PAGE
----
Safe and sustainable mobility is one of the big issues of society, ranging from urban commutes to merchant shipping on oceans. To make mobility sustainable in times of urbanization, resource scarcity, and climate change, the University of Stuttgart and Karlsruhe Institute of Technology (KIT) pool their research competencies in the Innovation Campus “Future Mobility” (ICM) that is funded by the State of Baden-Württemberg with around 10 million euros. Today in Stuttgart, work is started officially in the presence of State Science Minister Theresia Bauer.
It is the goal of the ICM to create new, pioneering technologies in the areas of mobility and production. The first two pilot projects, hence, will cover zero-emission drives and additive manufacture, i.e. use of 3D printers not only for high-quality and operational (lightweight) components, but also for components with novel functions. KIT and the University of Stuttgart pool their competencies to think about new forms of mobility, flexible production technologies, and future value networks and study them interdisciplinarily. The ICM addresses the transformation process in the mobility sector. Excellent fundamental research and new innovation processes will give rise to disruptive technologies and innovation leaps in the areas of “Additive Manufacture” and “Zero-emission Drives.”
“It is our declared objective in Baden-Württemberg to become the showcase of modern and sustainable mobility,” says Science Minister Theresia Bauer. “We need science to think beyond current industrial application horizons of technologies. The Innovation Campus is a major element to develop key technologies for climate-friendly mobility. Excellent research will open up new perspectives of creating added value in automotive industry.”
The Rector of the University of Stuttgart, Professor Wolfram Ressel, emphasizes: “The Innovation Campus “Future Mobility” is in line with the vision of ‘intelligent systems for a sustainable society’ of the University of Stuttgart. Together with the KIT, we will conduct interdisciplinary cutting-edge research for smart mobility solutions on our joint technology platform. Among others, we will use a flexible ‘universal machine’ that integrates separate serial fabrication processes in a single technology.”
“Future mobility represents a major challenge for society and is associated with many expectations: It is to be comfortable, safe, and inexpensive, interconnected, sustainable, accessible and quick, autonomous, and robust,” summarizes the President of KIT, Professor Holger Hanselka. “KIT and the University of Stuttgart will now work on concepts and technologies for future vehicles and the necessary production systems to respond to this challenge.”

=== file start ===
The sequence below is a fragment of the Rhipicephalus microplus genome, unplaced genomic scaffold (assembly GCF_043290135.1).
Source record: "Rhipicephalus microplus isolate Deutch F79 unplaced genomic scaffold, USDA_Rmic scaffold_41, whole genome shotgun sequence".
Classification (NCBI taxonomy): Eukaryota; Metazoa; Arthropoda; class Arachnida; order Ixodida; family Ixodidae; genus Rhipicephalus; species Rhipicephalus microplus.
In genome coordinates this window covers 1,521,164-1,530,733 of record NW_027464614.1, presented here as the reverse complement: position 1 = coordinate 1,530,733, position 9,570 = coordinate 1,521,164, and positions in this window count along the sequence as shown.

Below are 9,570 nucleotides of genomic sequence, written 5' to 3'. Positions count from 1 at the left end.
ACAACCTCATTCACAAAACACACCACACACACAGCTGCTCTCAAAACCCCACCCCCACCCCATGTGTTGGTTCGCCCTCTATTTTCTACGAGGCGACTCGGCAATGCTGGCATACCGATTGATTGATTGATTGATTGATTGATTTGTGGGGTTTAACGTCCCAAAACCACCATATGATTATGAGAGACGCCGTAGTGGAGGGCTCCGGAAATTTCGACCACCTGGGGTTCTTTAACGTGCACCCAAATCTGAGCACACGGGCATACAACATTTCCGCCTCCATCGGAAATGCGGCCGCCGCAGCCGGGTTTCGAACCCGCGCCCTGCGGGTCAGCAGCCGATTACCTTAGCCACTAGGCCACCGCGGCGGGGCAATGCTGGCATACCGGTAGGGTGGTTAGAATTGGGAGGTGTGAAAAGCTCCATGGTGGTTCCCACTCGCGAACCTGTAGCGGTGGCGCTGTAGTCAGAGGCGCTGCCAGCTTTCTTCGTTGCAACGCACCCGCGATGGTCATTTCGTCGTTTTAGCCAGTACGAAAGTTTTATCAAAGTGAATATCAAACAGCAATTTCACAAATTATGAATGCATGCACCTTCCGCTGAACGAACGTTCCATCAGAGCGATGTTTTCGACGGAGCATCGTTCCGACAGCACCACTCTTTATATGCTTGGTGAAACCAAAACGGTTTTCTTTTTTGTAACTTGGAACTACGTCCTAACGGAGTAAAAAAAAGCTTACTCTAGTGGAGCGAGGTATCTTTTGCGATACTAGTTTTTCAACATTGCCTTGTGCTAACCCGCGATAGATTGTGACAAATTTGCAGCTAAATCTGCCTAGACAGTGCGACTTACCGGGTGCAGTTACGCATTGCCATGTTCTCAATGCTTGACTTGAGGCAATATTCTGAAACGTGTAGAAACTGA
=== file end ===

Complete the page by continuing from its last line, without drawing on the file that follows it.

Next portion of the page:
“We are presently witnessing the change of traditional automotive and supplier industries to providers of sustainable mobility services,” says KIT Vice-President for Innovation and International Affairs, Professor Thomas Hirth. “With the ICM, we want to accompany and lead this change. For this, we will rely on scientific excellence, interdisciplinary fundamental research, and new innovation processes in production and vehicle technologies.”
“KIT and the University of Stuttgart will enter the first phase of the ICM with the focus on “Additive Manufacture” and “Zero-emission Drives,” adds Professor Peter Middendorf, Vice Rector for Knowledge and Technology Transfer of the University of Stuttgart. “This will give rise to major synergy effects for both partners, which will be further advanced.”
Phase One: Additive Manufacture and Zero-emission Drives
The ICM will enter the first phase by focusing on “Additive Manufacture” and “Zero-emission Drives.” Work will concentrate on the vision of decentralized production based on an entirely flexible production technology – the universal machine. Fabrication data only will be transmitted digitally, whereas products can be produced locally and, if necessary, in the short term, with a high quality, inexpensively, and in any small numbers instead of storing them at large facilities and distributing them via complex logistic chains causing traffic. However, this will require a technology leap in fabrication technology.